Oversight on abstinence only

By |2008-05-01T09:00:00-04:00May 1st, 2008|News|

by Bob Roehr

WASHINGTON, DC –
After more than a decade and $1.3 billion dollars of funding, the U.S. Congress finally got around to holding its first hearing on abstinence only until marriage sex education program. There were few surprises and unfortunately, there are likely to be few real changes in federal funding of those activities.
Chairman Henry Waxman (D-Calif.) opened the April 23 hearing of the House Committee on Oversight and Government Reform by reciting “shocking” statistics on sexually transmitted diseases recently released by the Centers for Disease Control and Prevention (CDC).
“One in four teenage girls in the U.S. has a sexually transmitted infection; 30% of all American girls become pregnant before the age of 20; for African-American and Latina girls, the rate is 50%. And thousands of teenagers and young adults in the United States become infected with HIV each year.”
“There’s a lot of talk about the failure rates of condoms. It’s time we face the facts about the failure rate of abstinence only programs,” Waxman said. “The question we must ask today is whether we can justify pouring millions more into these programs when the weight of the evidence points elsewhere.”
Expert witnesses pointed out the growing evidence that abstinence only programs simply do not work. California never accepted the funds and over time sixteen other states have joined them in that decision, said Dr. Georges Benjamin, director of the American Public Health Association. “For a health department to give up funding is a very important fact.”
The witnesses urged support for comprehensive sexual education programs that include abstinence messages but also empower youth with the facts and tools necessary to make decisions and protect their own health.
The emotional highpoint of the session came in testimony by Max Siegel, with the AIDS Alliance for Children, Youth and Families. He said he became infected with HIV at the age of 17 during his first sexual encounter.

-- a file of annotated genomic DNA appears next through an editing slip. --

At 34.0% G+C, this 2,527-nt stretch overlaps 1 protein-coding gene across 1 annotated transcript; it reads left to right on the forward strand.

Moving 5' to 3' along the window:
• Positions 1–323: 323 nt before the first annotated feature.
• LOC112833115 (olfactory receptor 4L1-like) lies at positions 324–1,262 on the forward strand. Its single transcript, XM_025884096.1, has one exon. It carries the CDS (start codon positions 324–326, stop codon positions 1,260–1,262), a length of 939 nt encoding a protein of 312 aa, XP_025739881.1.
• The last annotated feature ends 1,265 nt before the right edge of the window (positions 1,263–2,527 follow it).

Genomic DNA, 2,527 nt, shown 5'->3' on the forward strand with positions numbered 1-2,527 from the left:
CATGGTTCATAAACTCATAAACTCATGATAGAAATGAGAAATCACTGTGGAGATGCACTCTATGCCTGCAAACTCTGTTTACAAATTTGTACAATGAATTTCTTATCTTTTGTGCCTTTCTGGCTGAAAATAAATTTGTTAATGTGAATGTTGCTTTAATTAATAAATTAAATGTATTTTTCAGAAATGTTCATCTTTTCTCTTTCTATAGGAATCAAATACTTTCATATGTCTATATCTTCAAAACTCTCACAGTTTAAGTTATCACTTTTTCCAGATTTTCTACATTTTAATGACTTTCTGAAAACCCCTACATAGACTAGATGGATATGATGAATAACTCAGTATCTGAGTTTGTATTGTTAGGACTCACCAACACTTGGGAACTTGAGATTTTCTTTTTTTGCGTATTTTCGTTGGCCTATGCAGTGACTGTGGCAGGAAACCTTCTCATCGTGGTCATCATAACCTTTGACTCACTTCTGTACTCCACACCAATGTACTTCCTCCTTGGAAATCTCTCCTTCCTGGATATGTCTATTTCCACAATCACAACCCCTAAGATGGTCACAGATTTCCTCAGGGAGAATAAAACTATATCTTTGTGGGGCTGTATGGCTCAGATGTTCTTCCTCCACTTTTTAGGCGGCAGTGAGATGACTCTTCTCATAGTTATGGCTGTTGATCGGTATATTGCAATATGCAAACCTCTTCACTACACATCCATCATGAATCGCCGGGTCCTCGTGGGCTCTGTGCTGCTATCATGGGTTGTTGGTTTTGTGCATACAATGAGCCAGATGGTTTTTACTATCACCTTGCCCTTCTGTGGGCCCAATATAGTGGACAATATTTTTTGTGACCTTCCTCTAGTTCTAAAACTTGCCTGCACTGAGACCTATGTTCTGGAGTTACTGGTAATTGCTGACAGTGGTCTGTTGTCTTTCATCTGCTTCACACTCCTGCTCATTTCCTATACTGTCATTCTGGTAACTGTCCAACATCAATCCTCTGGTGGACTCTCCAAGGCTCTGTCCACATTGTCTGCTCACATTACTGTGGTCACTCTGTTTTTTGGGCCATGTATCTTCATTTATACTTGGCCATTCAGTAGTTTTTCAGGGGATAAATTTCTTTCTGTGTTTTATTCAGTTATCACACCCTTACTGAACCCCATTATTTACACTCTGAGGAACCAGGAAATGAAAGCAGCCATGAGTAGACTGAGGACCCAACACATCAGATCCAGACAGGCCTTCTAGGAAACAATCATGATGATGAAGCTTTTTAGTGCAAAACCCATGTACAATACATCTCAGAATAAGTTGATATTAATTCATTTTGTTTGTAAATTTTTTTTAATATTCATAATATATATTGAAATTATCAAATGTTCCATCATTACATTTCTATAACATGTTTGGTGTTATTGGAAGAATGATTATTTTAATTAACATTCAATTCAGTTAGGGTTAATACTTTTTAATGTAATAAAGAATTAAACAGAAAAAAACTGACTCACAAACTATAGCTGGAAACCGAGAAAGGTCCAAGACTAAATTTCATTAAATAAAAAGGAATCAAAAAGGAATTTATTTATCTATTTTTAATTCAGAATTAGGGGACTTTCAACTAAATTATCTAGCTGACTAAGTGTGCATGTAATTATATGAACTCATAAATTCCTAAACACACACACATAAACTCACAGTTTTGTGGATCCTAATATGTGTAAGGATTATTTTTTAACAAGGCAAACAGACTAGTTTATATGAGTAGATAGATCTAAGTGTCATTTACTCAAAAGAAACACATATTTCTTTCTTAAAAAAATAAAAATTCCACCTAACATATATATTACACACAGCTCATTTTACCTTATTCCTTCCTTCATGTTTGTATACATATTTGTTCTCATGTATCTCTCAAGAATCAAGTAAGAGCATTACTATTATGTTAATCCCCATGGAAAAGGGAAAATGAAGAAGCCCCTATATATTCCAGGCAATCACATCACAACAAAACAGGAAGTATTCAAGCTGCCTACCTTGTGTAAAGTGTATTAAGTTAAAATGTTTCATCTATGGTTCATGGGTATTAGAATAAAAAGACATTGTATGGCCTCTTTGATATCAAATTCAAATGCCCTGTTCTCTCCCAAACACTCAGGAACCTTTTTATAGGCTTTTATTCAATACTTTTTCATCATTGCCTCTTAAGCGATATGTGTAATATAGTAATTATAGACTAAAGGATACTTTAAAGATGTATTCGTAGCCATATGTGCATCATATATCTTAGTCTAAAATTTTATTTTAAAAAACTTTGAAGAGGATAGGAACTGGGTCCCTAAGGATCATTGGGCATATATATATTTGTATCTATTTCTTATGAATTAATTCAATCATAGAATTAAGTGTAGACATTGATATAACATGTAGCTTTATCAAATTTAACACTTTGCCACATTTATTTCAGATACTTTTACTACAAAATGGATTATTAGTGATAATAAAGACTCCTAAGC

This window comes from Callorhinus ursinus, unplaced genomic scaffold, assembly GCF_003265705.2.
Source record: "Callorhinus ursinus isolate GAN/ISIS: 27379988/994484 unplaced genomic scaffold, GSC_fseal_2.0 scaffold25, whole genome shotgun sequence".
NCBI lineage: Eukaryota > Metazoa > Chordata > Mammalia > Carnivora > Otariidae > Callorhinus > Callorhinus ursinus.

“I took out a condom, but he ignored it. I did not know how to assert myself further. I knew enough to suggest a condom, but I didn’t adequately understand the importance of using one, and even if I did, I had no idea of how to discuss condoms with my partner. The abstinence only message did not prepare me for life.”
AIDS Action reiterated its opposition to the programs in written testimony. “It is not only unethical to deny young people life saving information and education, but reprehensible for Congress to continue spending American tax dollars on ideologically based programs that are proven to be unsuccessful.” It called on Congress to stop funding the programs.
“If we’re serious about responding to these challenges, we must base our policy on the best available science and evidence, not ideology,” Chairman Waxman said. Yet, by the end of the four hours of testimony, he seemed unwilling to simply stop funding the failed abstinence only programs.
His solution appears to be block grants that would allow states the flexibility to spend federal money as they choose, including on abstinence only programs.
Given that local option, it seems inevitable that federal dollars will continue to pour into failed abstinence only programs, particularly in those parts of the country that are most in need of open, honest, and frank discussion of matters sexual. So much for congressional oversight and leadership.

About the Author:

BTL Staff
Between The Lines has been publishing LGBTQ-related content in Southeast Michigan since the early '90s. This year marks the publication's 27th anniversary.